General Women's World Cup: the main results for Africa


After a poor start in which none of the four African teams were able to win their opening match, the continent has shown unprecedented success at the Women's World Championship held in Australia and New Zealand. For the first time in a World Cup, whether men's or women's, three countries have qualified for the knockout stage: Morocco, Nigeria and continental champions South Africa have all advanced.

Only Zambia remained, failing to qualify for the round of 16, but even they had cause for celebration as the debutants defeated Costa Rica 3-1 in their last group game to score their first World Cup goals, and also earned points. This victory meant that for the first time in the Women's World Cup, every African team won at least one match - echoing their male counterparts who did the same in Qatar last year.

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So, the main results for the continent.

Historic achievements for Africa​

Prior to this tournament, Africa has never won more than two matches at the Women's World Championships (a similar result was achieved in 1999, 2015 and 2019), but this 2023 figure has been surpassed, with five matches already won.

Perhaps surprisingly, it was not the experienced Nigeria that scored the most victories, but the team that started with a 0-6 loss (against Germany) - the debutants of Morocco, who recovered and scored two consecutive 1-0 victories against South Korea and Colombia.

The Super Falcons, meanwhile, became the first African team to go through the Women's World Cup undefeated. They left the tournament only after the defeat in the penalty shootout from England.

South Africa defeated Italy in a spectacular five-goal game to secure their first win, but like the Moroccans and Nigerians, they failed to win the play-offs, a hurdle the continent has to overcome.

Improve discipline and organization​

The basis for this Africa Quantum Leap at the Women's World Championships was an increase in focus on structure and discipline, a strong contrast to the past, when the continent's representatives were adversely affected by many problems.

When Morocco lost their opening match by six goals and Zambia lost 0-10 in two games, it seemed like the old story of African teams losing big - a familiar theme from the early 1990s - was being repeated again.

However, it soon became clear that a change was taking place - and it was evident not only from the fact that both teams recovered so well. During the highly anticipated Round of 16 match between Nigeria and England, the latter were struck by the tactical mind of Randy Waldrum, Nigeria's manager, and almost everyone agreed that the European team was very lucky to get through.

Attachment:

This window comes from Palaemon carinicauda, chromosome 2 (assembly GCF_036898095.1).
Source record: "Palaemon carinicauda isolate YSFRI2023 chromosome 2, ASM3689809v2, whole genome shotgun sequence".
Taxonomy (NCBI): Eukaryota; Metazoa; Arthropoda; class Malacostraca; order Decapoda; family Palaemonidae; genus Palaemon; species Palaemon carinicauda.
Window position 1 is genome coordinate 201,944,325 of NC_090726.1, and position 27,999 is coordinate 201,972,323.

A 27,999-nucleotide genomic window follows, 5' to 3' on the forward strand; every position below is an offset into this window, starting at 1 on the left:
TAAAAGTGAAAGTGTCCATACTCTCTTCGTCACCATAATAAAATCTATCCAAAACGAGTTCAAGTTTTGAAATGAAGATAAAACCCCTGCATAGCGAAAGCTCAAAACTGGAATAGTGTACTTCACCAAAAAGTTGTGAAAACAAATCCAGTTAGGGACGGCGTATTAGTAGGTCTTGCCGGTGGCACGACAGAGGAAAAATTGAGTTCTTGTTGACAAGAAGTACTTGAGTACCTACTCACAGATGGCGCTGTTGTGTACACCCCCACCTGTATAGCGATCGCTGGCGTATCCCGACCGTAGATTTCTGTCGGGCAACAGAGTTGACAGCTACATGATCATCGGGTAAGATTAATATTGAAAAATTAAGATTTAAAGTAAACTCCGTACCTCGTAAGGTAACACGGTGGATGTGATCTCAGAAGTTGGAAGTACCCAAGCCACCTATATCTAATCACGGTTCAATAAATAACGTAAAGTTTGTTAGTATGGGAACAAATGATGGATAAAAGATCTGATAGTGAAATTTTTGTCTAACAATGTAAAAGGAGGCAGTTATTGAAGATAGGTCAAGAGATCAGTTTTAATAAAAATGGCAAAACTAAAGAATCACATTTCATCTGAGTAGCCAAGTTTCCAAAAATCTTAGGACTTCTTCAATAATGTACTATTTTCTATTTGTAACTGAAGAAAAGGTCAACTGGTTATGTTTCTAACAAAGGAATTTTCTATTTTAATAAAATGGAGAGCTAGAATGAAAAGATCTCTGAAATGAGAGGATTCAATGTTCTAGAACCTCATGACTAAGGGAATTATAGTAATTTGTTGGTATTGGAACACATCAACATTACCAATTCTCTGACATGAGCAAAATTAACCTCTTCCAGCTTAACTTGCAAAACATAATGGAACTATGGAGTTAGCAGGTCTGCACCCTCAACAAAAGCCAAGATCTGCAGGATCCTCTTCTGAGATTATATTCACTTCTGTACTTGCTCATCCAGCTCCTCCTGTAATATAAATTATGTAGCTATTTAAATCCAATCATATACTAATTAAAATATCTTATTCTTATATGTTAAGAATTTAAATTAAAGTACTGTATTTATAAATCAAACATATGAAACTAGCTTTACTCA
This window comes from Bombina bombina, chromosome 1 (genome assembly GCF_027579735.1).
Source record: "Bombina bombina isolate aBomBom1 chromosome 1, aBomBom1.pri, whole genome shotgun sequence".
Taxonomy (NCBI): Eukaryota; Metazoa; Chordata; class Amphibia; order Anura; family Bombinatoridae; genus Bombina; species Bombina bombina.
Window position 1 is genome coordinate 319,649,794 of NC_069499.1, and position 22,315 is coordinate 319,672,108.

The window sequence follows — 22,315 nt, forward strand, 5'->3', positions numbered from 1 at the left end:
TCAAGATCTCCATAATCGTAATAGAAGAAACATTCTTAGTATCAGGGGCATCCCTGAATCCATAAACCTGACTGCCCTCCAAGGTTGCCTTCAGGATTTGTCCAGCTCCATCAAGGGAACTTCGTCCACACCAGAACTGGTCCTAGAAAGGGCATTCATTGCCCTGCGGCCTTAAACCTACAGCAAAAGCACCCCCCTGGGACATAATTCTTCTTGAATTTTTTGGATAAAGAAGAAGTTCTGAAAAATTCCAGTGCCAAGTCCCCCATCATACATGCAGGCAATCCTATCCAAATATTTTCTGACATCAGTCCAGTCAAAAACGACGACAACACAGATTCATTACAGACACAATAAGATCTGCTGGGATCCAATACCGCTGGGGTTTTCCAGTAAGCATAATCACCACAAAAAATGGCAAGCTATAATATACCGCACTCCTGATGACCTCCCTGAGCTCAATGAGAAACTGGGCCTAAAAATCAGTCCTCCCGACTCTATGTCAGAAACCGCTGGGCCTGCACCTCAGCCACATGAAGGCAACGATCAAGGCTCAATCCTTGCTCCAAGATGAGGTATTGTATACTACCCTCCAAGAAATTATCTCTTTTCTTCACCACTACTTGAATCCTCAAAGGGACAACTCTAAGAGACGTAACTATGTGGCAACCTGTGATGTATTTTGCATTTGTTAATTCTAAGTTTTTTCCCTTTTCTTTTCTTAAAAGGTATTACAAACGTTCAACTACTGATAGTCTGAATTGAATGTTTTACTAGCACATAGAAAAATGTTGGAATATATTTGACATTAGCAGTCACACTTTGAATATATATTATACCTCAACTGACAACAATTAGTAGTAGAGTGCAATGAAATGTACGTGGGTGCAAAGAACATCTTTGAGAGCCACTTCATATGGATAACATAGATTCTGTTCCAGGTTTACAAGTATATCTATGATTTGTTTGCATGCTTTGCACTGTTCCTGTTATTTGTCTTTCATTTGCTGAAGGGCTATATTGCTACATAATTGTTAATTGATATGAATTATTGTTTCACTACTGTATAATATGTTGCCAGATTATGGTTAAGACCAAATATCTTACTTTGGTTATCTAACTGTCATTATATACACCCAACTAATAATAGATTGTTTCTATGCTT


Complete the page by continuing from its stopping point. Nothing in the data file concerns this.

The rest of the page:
Kgatlana is one of the main stars of the tournament​

There have been many outstanding individual performances by African players, but none have raised the level of their team as South Africa's Tembi Kgatlana did.

Despite having missed most of last year with an injury and also suffered heartbreak during the tournament itself, she was in top form, scoring goals against Argentina and Italy and terrorizing the Dutch defense in the second round. Her speed, good timings and dribbling ability have helped the team on numerous occasions.

A goal and assist in a landmark match against Italy not only turned a potential early elimination into a record-breaking promotion, but will also go down in history as one of the most influential individual World Cup performances, cementing the 27-year-old's position as a player for big events .

Naturalization is a good thing​

One of Nigeria's brightest figures in Australia is defender Ashley Plumptre, part of a diaspora engagement movement that has embraced many African national teams.

The Super Falcons have several players born outside of Nigeria, including Plumptre, Michelle Aloisi, Ifeoma Onumonu and Tony Payne, all of whom have played a significant role in the team's success.

Nine-time African champions, however, are far from the only winners, as several players in the Moroccan squad were born in Europe, including midfielder Anissa Lamari, whose goal against Colombia secured the team a place in the second round.

While the success of this strategy is undeniable, it highlights the lack of investment in club football in the African arena - with the exception of Morocco, where around $20 million is invested in women's football over four years. It is necessary not only to invite ready-made players from outside, but also to create conditions for growth and progress within the country.